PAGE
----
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Tuesday, December 08, 2015

Brazil: No longer safe for Jews?

JPost is reporting this morning that Jews are fleeing Brazil for Israel.
Immigration to Israel, or aliyah, from Brazil has more than doubled in the past four years, from 191 in 2011 to over 400 so far this year. The average growth in aliyah for all of Latin America in the same period was just 7 percent. Though it has approximately half the Jewish population of neighboring Argentina, Brazil has sent more immigrants to Israel for two years running. An estimated 120,000 Jews live in Brazil.

“They seek a better future,” said Gladis Berezowsky, 58, who helps run Beit Brasil, a nongovernmental organization based in Israel established in 2014 to assist Brazilians seeking to move to Israel.
But unlike France, for example, the causes of Brazilian aliya don't seem to relate specifically to anti-Semitism. In other contexts, Brazilian Jews might be referred to as 'economic refugees.'
Brazil, a nation of 200 million, is facing its steepest recession in a quarter century, with the economy expected to shrink by almost 2 percent this year – down from more than 7 percent GDP growth in 2010. The Brazilian real has shrunk 138 percent compared to the American dollar in the past five years and the inflation rate has edged up to 10 percent.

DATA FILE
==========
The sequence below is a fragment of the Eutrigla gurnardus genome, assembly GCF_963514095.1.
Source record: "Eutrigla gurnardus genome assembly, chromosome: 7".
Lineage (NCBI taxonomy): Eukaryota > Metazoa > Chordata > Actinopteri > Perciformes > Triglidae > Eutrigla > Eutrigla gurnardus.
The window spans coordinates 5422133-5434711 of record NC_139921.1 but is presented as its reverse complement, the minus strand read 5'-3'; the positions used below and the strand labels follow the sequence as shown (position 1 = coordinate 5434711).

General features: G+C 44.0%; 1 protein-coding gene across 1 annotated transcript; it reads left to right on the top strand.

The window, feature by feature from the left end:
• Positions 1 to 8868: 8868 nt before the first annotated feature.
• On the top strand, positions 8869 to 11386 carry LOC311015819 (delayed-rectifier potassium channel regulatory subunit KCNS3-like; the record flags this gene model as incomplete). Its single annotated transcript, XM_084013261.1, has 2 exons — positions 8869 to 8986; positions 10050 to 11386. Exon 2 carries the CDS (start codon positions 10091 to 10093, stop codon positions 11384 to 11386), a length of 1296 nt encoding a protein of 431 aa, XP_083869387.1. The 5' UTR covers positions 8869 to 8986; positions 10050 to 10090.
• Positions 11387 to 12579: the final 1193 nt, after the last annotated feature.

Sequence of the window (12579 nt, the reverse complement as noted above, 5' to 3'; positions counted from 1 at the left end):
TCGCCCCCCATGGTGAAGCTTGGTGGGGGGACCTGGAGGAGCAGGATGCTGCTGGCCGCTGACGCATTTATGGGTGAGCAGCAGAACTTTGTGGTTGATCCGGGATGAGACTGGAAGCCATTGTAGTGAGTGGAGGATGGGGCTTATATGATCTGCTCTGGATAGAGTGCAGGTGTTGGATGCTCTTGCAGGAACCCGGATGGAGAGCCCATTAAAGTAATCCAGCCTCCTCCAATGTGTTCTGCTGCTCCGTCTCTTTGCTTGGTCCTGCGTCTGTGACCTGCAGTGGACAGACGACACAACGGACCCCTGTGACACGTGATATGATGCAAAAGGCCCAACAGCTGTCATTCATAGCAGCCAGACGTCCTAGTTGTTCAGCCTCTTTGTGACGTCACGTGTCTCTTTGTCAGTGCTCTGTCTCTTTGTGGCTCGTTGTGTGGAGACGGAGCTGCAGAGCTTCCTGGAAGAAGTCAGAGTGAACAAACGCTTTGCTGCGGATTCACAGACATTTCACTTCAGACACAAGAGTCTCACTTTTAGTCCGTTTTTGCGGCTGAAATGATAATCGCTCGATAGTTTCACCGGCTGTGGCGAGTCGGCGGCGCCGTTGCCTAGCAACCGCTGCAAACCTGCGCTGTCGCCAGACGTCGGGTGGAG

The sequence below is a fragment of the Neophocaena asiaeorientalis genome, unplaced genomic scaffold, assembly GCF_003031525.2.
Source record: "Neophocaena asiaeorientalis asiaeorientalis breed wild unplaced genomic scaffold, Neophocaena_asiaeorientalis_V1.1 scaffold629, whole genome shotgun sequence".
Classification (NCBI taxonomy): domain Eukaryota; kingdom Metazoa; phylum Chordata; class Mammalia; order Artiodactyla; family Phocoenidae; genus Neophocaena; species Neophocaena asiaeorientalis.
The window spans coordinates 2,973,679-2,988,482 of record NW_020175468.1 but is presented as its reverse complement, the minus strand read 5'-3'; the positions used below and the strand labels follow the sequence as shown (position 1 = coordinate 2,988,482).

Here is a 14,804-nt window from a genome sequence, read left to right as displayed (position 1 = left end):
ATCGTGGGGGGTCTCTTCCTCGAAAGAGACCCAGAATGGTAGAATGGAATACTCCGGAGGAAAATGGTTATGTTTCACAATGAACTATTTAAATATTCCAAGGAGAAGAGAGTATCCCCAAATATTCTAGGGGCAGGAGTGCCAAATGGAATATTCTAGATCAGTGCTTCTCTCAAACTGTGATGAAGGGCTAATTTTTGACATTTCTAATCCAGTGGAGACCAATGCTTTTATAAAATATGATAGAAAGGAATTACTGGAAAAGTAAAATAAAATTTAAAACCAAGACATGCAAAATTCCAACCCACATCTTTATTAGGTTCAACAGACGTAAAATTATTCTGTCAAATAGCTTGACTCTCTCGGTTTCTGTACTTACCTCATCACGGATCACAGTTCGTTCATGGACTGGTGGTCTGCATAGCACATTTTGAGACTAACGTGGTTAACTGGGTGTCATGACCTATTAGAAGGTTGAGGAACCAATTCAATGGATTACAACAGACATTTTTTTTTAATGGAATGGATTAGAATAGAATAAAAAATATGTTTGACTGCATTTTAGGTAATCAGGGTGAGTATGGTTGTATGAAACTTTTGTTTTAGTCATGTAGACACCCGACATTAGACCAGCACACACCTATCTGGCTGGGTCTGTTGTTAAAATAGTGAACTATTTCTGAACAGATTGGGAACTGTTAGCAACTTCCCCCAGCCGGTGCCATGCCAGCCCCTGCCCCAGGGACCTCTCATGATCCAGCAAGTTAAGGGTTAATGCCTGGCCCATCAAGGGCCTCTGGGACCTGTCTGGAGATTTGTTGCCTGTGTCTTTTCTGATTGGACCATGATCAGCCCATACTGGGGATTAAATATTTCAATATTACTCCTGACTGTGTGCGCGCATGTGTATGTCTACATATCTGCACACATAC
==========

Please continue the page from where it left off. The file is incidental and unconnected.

The country is also one of the bloodiest on earth, with more than 58,000 Brazilians dying a violent death in 2014.

“More people are killed every year in Brazil through intentional violence than anywhere else on the planet, including most of the world’s war zones combined,” said Robert Muggah, a research director of a Rio-based think tank that studies the intersection between violence and the drug trade.

“The absurd violence in Rio was postponing our plans to have children,” said Silvia Brafman, 33, who moved from Brazil’s second-largest city to Haifa in late October with her husband. “The high unemployment rate and lack of opportunities were the second reason to head for Israel. The current stabbing wave here does not scare us at all. What really frightens me most is the language, which can delay my entering the job market.”
 Whatever is motivating Brazilian Jews to come here, we are happy to have them. Welcome home.

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